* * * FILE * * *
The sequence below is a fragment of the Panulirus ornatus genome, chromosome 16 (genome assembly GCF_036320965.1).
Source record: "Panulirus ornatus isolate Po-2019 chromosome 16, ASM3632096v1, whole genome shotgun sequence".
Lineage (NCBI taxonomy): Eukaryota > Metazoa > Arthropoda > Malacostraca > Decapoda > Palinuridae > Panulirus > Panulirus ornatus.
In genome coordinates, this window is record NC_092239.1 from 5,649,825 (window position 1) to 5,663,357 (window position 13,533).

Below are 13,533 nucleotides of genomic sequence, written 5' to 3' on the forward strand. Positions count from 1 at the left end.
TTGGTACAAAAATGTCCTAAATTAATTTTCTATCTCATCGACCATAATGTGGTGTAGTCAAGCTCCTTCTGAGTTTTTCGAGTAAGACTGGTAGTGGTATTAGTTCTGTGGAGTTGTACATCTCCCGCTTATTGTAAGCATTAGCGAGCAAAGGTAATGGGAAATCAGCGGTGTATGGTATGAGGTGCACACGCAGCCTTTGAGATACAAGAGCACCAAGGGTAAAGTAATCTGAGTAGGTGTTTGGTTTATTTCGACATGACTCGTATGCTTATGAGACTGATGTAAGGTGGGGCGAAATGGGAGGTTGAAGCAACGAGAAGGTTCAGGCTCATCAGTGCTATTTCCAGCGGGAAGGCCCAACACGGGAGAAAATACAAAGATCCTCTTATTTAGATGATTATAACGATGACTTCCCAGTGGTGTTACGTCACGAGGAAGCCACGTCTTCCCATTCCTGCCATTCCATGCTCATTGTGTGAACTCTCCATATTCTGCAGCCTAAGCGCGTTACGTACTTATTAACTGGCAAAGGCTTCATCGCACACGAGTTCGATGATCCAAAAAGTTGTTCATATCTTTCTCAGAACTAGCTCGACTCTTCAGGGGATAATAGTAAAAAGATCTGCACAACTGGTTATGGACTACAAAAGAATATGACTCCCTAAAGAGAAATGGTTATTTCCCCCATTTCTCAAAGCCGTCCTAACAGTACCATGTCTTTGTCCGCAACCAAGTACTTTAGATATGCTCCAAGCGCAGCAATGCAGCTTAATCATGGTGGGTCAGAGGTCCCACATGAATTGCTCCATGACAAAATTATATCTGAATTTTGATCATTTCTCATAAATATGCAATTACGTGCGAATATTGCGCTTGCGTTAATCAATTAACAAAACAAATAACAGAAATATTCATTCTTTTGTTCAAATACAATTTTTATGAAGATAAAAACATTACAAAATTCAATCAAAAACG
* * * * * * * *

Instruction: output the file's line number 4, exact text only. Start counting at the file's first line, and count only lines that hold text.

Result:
In genome coordinates, this window is record NC_092239.1 from 5,649,825 (window position 1) to 5,663,357 (window position 13,533).